2. KK says:

    I too have always exercised on an empty stomach, and in the morning. I couldn’t imagine working out with a belly full of food. Yick.

    Johnny- Is there decent/appreciable benefit to only fasting 2 consecutive days per week? I find that on Saturday/Sunday I can easily eat only one meal per day because I’m so busy. (My last meal on Friday around 6 (no later than 7), then dinner only on Sat. & Sun. ) During the week, while I’m at work (sitting at a desk hatching on a keyboard)… I can’t get past the growling stomach and gnawing hunger to hold till lunch. (besides- I worry about bad breath from not eating.. how to come around that?).
    Love your blog!

    • Johnny says:

      Hi KK,

      Thanks for reading the blog.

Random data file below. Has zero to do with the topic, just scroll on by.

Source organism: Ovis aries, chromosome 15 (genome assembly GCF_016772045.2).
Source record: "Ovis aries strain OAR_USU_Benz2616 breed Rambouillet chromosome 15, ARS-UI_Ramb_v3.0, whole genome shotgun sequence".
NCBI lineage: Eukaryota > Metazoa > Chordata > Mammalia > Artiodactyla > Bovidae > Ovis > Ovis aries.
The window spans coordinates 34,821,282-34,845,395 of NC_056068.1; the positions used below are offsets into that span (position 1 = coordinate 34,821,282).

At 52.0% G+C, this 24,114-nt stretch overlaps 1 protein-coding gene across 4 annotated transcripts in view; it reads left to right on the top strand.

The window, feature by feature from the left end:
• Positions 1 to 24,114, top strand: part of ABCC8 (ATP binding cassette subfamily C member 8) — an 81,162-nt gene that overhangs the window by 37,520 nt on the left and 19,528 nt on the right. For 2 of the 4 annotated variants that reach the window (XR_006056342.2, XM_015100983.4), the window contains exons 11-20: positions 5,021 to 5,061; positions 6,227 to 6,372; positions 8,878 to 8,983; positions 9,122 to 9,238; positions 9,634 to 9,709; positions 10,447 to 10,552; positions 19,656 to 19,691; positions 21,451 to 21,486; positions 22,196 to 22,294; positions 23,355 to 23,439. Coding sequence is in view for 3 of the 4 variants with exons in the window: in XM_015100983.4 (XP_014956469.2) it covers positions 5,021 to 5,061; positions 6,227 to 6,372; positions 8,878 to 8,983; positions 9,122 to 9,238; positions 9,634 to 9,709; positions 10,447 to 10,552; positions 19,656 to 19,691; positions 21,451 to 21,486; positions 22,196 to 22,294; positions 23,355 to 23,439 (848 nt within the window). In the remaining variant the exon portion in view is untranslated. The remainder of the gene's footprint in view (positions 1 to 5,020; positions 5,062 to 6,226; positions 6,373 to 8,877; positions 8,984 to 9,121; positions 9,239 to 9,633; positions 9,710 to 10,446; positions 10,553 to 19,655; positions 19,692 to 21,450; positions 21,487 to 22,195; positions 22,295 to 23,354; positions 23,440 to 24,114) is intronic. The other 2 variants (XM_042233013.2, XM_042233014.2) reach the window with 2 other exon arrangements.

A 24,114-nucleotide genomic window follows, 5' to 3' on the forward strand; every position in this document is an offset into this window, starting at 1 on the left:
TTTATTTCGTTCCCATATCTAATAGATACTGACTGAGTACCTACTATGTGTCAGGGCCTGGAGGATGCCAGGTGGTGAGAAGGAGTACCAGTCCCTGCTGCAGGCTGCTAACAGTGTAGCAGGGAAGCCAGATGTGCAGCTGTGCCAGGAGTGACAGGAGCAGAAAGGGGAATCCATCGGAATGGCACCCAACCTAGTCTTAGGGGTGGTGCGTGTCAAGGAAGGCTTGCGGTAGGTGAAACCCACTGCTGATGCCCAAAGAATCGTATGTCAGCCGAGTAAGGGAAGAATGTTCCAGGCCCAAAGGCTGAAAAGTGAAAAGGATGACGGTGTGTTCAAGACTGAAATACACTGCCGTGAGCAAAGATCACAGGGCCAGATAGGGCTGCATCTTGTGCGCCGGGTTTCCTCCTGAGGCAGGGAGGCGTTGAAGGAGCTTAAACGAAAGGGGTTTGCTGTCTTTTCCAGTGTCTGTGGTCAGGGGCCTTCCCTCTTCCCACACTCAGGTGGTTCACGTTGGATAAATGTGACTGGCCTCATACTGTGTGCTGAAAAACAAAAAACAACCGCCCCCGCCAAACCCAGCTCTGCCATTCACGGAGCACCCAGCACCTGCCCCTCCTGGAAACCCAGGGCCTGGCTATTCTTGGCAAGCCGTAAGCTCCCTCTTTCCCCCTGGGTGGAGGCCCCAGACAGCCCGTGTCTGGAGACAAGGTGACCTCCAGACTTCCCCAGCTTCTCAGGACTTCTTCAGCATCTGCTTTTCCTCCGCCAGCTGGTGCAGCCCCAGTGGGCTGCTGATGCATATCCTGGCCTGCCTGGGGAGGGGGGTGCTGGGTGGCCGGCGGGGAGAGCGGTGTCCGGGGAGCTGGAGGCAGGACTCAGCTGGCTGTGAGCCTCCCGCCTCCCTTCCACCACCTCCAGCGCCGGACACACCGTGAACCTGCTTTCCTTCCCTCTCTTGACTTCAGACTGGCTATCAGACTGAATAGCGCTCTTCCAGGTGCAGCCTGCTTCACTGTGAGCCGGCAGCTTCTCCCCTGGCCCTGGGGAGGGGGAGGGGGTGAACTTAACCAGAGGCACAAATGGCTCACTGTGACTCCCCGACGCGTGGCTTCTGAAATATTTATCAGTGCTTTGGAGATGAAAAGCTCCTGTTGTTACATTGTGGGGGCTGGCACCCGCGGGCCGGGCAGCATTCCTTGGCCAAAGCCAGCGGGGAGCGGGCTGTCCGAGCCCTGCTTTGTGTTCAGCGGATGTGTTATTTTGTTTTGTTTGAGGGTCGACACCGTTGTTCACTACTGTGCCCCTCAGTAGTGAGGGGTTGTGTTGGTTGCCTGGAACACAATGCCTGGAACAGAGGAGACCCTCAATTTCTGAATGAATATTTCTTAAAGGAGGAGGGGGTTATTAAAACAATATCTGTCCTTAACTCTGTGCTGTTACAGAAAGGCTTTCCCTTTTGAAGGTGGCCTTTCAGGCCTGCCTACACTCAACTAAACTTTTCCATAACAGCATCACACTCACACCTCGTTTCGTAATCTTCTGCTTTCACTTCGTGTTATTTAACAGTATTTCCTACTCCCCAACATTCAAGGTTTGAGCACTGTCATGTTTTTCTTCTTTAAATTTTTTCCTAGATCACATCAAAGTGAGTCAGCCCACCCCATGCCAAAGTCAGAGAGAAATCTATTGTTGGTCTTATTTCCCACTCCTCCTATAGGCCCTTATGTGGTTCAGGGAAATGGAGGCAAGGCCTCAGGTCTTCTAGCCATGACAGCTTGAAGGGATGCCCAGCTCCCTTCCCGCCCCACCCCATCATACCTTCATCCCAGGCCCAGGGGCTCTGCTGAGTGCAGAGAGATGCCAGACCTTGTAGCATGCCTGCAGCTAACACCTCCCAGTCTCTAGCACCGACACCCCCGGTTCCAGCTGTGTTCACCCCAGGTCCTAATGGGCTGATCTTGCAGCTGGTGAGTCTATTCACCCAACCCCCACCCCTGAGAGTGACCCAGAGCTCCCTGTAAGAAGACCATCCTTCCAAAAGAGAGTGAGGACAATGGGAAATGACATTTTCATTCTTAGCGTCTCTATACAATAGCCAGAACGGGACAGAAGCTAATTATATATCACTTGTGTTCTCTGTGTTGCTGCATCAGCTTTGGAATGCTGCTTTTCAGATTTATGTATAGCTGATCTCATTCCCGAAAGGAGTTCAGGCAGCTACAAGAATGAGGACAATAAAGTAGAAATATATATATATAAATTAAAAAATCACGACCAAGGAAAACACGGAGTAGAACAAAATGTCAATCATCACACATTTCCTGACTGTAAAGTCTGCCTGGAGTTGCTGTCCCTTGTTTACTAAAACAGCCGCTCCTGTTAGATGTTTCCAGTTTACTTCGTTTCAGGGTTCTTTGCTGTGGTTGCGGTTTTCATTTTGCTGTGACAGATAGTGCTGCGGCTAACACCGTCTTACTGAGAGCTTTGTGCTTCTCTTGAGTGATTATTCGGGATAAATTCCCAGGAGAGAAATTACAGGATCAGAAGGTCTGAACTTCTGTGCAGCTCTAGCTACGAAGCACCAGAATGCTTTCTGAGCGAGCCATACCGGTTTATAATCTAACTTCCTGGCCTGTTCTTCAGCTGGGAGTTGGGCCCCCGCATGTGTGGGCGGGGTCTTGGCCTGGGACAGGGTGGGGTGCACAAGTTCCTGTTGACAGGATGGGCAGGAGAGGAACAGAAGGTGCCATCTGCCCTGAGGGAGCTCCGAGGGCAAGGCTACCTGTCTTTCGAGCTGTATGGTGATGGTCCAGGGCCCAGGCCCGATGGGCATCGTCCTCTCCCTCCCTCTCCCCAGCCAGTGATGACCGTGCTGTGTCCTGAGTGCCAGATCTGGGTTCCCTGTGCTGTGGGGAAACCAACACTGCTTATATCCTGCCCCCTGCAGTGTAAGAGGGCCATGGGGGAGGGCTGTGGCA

Sure there’s benefit from IFing on two consecutive days per week.
      As for bad breath during fasting, are you referring to the “sweet” breath smell one gets while in ketosis?
      Not sure I ever had this problem — at least my wife tells me I don’t — but try drinking a lot of water if you’re concerned.
      I honestly don’t know.
      Maybe breath mints?
      Does anyone else have suggestion?


  3. KK says:

    Thanks for the response, Johnny! As for the breath I was more thinking just kind of that stale/sour breath. I think your suggestion about drinking water, and maybe lemon water even more so, would do the trick and keep things ‘fresh’! Not cool to be hot and lean with stanky breath! lol!!!

    • Stephan says:

      The best thing for bad breath is to rinse your mouth for 30 seconds with hydrogen peroxide (3% solution) and warm water. That’s also the best thing for bleeding or receeding gums, decays and kankers.

  4. Jeff says:

    Thanks for posting that with the link. I would have missed that one.

  5. Audley says:

    I always have some sugarless gum on hand. I’m not crazy about the chemical makeup of most gums, but I only use it when meeting with someone. I tried a”natural” gum, but it didn’t taste good. I do try to drink lots of water, sometimes with lemon, seems to help.